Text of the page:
It’s not the death penalty as demanded by Stephen Landsburg for hackers, but the nine-year sentence handed down to megaspammer Jeremy Jaynes should mark the beginning of the end for spammers physically located in the US. But that’s small comfort, since spam can be sent from anywhere. A less mobile target can be found in the businesses that ultimately sell stuff through spam. These include some very large firms indeed.
I was struck, a few months ago, by an article in the Kansas City Star (free subscrption required, reprinted from the Chicago Tribune), which details the activity of a spammer, Ryan Pitylak, selling various kinds of insurance. The money quote (literally) is
Completed forms, in turn, are sold to agents of legitimate companies, such as IndyMac Bank, ADT Security and MEGA Life and Health Insurance. The agents say they pay $3 to $7 for each referral. (emphasis added) I can’t see anything legitimate about a company that employs criminal methods in its business, while pretending to be at arms length from the whole thing. It seems pretty clear that the way to make this kind of spam uneconomical is to make the employers of spammers liable for civil action. Estimates of $2000/employee, mentioned in the story,may be a bit on the high side, but the economic damage done by spammers is immense – more than enough to put firms like those mentioned out of business if they were forced to bear their share of the bill.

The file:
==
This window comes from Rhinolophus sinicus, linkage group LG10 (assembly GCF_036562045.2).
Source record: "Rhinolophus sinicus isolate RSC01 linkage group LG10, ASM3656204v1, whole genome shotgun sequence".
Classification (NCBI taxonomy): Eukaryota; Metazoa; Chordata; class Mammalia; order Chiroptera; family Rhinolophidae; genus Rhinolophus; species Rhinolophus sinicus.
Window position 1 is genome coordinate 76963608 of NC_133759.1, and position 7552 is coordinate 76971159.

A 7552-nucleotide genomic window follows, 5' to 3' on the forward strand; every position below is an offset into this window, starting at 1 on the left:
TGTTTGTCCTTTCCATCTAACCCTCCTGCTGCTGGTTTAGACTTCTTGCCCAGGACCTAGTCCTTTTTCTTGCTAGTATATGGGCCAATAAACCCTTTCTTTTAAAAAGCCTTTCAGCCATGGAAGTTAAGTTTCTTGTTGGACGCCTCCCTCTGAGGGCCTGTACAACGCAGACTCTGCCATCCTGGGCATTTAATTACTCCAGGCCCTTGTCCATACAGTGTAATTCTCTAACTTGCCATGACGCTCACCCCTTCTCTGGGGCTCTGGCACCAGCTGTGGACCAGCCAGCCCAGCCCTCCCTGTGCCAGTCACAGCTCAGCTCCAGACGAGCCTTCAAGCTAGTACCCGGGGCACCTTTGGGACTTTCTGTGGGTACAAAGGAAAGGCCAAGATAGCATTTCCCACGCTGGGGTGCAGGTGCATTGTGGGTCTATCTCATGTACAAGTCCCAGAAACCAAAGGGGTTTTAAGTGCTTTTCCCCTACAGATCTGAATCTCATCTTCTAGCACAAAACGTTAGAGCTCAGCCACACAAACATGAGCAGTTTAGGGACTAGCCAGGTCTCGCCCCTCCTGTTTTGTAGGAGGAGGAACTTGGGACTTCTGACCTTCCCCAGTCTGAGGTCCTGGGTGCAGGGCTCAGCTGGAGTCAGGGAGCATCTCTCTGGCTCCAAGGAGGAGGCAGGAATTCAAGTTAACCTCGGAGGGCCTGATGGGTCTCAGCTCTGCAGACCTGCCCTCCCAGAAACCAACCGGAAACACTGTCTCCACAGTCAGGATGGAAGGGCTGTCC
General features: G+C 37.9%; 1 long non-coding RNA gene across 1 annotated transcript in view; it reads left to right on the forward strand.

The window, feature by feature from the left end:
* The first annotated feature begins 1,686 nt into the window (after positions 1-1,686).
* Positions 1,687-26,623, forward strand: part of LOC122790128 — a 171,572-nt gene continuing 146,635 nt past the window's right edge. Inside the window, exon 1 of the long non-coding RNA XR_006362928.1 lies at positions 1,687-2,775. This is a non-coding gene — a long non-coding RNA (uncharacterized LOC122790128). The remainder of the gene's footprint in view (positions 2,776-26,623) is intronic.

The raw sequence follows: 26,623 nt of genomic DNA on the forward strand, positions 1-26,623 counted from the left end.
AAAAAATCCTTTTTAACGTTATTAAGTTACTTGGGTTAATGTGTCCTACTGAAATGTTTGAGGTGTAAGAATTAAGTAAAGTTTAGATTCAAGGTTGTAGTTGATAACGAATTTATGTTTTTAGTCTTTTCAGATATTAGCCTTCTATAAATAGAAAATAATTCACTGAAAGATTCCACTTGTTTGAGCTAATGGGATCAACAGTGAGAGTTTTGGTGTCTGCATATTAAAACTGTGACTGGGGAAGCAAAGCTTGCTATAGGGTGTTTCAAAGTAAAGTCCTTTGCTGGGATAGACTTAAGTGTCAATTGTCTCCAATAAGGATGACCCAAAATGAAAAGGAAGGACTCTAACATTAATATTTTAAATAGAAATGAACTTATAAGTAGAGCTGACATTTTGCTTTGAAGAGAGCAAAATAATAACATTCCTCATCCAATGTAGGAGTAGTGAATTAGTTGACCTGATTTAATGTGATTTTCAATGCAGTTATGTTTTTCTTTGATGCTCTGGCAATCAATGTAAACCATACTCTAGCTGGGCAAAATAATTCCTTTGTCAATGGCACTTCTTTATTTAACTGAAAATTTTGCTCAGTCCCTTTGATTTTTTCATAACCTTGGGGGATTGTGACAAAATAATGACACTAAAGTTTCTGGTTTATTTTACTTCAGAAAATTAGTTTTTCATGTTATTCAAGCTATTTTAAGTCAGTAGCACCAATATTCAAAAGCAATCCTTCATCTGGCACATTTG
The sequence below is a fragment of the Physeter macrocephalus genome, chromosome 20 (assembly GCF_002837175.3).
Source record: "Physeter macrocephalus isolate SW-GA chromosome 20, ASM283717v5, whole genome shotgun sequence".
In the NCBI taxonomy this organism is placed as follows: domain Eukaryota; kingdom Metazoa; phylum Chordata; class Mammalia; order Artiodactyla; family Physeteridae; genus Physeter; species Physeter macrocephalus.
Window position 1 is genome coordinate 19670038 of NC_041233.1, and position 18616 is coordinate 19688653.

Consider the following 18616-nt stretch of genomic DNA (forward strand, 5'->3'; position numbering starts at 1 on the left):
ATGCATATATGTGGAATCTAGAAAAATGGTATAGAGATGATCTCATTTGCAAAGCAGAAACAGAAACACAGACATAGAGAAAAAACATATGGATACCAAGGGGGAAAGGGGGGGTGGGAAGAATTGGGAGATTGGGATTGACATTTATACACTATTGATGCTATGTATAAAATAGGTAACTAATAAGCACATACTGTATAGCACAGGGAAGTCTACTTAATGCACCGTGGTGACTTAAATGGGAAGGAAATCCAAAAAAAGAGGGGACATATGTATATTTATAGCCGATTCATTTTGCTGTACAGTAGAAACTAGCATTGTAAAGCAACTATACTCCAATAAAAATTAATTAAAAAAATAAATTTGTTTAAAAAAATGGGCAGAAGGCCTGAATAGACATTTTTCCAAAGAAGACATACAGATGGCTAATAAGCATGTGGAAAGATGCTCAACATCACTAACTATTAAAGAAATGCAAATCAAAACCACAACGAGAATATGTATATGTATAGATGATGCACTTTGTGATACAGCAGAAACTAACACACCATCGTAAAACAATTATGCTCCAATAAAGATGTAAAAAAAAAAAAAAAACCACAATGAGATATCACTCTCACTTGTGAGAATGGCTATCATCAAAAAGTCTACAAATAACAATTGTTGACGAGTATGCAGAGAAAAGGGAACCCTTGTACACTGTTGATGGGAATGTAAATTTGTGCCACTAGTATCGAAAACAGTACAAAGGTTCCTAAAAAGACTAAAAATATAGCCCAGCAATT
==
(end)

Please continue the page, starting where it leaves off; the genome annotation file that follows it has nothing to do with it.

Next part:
I thought perhaps these firms might be unaware of how Pitylak was getting his referrals, so I emailed them with links to the story1. Of course, I got no reply.
It strikes me that John Edwards has a bit of free time on his hands and that, if there’s one thing that could make plaintiff lawyers universally popular, it would be a class action lawsuit against the employers of spammers. Put me down for $2000, please, John.
Of course, this wouldn’t work so well against the purveyors of generic viagra, penis enlargement and so on, where the businesses are just as fly-by-night as the spammers. But every little helps.
1 BTW, it’s surprisingly hard to locate corporate email addresses for the purpose of making complaints like this. Perhaps they’re afraid of being spammed.